Other online companies serving small businesses include:

Redbeacon - this top winner at this year's TechCrunch50 is a service that allows your local customers to "Compare prices and book an appointment" at their local establishments.

Workstir - This service will help your customers find you based on the services you provide and the reviews you receive.

Geolocal - Helps your local business to generate local leads.

So with all that in mind, here are my 5 Tips for small local businesses to gain an online presence:

  1. When setting up a website, try to utilize search engine tools - nothing is worse than wanting to find basic info (hours of operation, phone number, etc) and not being able to find the information on Google!! Some great tips can be found at these blogs: Small Business SEO: How To Launch That Web site By Lisa Barone and Before You Launch that Local Small Business Website, by Rae Hoffman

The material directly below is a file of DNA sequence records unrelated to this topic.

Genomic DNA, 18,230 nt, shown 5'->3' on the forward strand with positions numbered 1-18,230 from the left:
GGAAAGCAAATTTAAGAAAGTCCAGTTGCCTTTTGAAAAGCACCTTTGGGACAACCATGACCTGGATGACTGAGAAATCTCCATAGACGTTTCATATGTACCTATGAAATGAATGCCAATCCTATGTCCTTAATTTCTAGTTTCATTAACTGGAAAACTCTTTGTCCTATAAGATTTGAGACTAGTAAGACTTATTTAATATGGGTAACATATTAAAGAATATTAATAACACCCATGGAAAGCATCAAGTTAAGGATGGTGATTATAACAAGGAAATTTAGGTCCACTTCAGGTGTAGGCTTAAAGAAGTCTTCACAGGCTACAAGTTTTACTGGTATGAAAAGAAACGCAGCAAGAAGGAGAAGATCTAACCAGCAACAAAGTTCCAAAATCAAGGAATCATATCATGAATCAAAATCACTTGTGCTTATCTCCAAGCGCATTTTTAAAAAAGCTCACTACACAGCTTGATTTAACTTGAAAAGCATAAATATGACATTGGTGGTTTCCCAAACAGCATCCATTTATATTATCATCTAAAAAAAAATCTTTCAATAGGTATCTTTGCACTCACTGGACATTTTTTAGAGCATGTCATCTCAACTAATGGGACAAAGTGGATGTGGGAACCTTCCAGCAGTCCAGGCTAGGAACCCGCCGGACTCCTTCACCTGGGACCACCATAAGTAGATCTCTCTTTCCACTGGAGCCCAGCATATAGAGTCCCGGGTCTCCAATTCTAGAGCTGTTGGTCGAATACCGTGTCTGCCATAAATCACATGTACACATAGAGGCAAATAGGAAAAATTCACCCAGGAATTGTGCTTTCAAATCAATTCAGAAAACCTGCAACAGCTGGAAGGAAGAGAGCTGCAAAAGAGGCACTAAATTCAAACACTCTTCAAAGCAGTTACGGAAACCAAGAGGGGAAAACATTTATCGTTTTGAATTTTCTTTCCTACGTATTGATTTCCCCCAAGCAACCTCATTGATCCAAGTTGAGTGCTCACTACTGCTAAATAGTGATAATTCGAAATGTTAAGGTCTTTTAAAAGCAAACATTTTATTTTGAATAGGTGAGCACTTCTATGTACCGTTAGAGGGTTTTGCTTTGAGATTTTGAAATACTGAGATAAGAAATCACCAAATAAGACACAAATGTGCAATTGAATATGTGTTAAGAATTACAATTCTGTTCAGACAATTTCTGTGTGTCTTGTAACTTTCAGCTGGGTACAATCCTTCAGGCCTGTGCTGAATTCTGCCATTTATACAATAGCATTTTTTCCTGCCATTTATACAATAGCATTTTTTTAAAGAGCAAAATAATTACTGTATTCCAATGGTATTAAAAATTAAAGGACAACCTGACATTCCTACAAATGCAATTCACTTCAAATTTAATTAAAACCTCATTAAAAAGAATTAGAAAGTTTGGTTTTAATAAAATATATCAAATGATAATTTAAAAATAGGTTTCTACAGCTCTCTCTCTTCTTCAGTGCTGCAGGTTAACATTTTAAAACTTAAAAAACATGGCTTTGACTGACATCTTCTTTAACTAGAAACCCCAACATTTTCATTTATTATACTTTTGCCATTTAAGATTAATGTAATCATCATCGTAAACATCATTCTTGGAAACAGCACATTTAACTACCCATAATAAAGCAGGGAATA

2. Depending on the service - allow people to buy products/set up appointments online for those of us who don't always have time to make calls or stop buy during the work day.
  3. Try to build a community - add a fan page on Facebook, get people to review you on Yelp, write a blog about your services/products.
  4. Increase your revenue potential by selling ad space on your web site - to keep you rolling in dough to stay competitive against bigger chains.
  5. Use sites such as MerchantCircle to enhance and supplement your services. This will keep you up-to-date and stay in the online spotlight for your local customers.